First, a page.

Chipping away at cancer
UNT biology and chemistry researchers have made breakthrough discoveries to advance the detection and treatment of cancer.
Biologist Ron Mittler and researchers from the Hebrew University in Jerusalem mutated a protein found in breast cancer cells, discovering that the new protein nearly stops tumors from developing further.
Then, the team discovered that the diabetes drug, Pioglitazone, can mimic this same mutation, recreating what they have done in the lab.
“We can take women who have this cancer and try to treat them with the drug that is already on the market,” says Mittler, a professor and researcher in UNT’s BioDiscovery Institute.
Chemist Francis D’Souza, a Distinguished Research Professor, and researchers at the Polish Academy of Sciences are creating a chemical sensor device that could detect cancer in its early stages, giving patients their best opportunity for recovery.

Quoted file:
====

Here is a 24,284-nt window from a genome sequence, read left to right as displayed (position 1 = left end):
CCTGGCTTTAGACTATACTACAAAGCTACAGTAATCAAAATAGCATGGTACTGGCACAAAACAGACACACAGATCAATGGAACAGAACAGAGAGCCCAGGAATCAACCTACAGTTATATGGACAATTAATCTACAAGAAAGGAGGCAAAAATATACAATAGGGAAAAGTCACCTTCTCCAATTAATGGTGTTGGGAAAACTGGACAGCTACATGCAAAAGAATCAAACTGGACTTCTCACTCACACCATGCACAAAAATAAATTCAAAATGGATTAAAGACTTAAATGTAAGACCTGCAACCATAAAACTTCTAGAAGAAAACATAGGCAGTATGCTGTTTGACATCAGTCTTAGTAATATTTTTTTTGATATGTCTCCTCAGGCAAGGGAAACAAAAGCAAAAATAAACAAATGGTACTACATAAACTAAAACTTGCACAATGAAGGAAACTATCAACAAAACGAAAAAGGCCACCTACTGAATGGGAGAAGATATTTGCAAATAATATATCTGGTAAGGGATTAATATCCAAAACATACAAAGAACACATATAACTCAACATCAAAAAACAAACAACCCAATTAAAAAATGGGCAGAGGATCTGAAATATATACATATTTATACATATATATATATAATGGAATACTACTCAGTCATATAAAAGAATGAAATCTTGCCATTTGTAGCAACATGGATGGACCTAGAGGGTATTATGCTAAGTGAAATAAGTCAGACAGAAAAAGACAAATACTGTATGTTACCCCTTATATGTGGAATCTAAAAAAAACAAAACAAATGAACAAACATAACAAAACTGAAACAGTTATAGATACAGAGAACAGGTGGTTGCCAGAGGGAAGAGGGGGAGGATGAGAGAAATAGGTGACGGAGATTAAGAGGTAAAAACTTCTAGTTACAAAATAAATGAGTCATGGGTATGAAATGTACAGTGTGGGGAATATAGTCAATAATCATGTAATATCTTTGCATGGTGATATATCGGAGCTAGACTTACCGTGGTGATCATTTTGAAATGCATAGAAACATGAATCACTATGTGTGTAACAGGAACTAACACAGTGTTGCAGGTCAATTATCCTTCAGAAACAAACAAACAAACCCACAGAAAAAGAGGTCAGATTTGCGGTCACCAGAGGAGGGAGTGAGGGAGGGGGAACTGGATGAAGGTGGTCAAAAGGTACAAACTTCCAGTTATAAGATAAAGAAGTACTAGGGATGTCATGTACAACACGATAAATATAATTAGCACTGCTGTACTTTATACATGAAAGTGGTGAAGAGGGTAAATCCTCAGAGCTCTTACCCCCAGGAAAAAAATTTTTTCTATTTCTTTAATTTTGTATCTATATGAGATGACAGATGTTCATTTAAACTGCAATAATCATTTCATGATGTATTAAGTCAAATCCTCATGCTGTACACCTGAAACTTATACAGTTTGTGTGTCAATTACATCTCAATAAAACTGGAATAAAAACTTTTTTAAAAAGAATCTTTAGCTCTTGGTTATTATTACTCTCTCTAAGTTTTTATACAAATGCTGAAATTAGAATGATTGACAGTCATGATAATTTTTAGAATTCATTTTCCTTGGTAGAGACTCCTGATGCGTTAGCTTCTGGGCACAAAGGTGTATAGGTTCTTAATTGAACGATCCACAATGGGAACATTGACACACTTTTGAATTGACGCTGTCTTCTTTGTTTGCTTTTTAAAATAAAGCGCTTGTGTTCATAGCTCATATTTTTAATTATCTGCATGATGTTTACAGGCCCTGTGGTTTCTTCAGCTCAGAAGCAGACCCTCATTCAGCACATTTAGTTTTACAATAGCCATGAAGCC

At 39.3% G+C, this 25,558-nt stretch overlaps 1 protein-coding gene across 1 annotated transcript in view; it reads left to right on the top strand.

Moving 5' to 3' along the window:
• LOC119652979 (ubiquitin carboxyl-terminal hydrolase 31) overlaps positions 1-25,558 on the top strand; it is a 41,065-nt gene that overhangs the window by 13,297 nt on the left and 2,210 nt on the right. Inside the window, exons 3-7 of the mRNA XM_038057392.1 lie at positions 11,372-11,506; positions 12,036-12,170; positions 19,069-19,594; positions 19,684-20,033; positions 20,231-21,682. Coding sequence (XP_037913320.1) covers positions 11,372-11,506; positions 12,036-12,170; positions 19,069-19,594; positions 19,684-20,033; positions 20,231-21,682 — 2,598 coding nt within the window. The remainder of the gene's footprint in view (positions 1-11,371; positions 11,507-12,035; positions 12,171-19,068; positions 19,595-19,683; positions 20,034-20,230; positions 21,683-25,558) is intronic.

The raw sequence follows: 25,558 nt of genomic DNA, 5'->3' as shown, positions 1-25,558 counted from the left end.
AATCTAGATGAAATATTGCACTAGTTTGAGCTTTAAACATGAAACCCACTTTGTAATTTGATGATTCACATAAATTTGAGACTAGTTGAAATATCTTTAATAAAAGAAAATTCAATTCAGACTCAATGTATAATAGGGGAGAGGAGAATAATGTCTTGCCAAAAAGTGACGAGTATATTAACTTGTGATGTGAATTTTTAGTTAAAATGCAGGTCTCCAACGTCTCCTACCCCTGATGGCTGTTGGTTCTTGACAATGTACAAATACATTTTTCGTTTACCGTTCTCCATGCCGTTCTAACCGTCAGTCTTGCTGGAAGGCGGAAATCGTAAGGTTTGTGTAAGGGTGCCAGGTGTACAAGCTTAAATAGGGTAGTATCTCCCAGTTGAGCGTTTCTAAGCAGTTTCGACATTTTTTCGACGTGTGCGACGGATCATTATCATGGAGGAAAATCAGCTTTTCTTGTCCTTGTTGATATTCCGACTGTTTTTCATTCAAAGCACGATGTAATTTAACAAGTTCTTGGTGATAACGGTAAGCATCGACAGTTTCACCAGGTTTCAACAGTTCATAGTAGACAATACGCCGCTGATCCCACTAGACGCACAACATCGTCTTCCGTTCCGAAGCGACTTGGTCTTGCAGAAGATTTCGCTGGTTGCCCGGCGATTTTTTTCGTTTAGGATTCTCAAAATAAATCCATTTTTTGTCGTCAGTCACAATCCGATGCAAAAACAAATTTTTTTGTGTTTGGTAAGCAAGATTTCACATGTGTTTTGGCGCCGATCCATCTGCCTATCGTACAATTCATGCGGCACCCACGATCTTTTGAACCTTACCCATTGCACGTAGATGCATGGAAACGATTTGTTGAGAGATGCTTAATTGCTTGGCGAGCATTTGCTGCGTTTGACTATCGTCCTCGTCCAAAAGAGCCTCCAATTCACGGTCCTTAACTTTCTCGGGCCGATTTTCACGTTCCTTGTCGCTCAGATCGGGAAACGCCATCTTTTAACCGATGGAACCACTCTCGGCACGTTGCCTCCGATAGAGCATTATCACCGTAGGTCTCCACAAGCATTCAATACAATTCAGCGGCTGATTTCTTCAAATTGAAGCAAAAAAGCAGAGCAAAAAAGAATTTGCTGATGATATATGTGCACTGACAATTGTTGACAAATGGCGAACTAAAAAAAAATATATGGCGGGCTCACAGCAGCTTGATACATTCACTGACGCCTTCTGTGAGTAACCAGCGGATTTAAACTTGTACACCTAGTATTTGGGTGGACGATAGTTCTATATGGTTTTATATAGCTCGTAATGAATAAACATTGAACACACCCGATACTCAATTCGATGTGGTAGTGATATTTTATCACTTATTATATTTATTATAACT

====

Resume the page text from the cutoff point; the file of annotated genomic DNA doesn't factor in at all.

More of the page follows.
D’Souza developed a chemosensor, a thin film of a polymer that detects molecules of neopterin, a chemical compound found in human body fluids. Neopterin is produced by the immune system and an increased presence in the body is often a sign of a medical problem.
“This new approach involves developing special recognizing materials prepared by molecular imprinting technology,” D’Souza says. “It involves creating 3-D cavities within the polymer for selective binding and subsequent detection of the target cancer biomarker.”
The polymer film is in the testing stage in Poland. So far, researchers say that it only recognizes the biomarker neopterin, meaning only a minimal risk of a false positive test. Researchers hope the medical community can use the technology in a few years.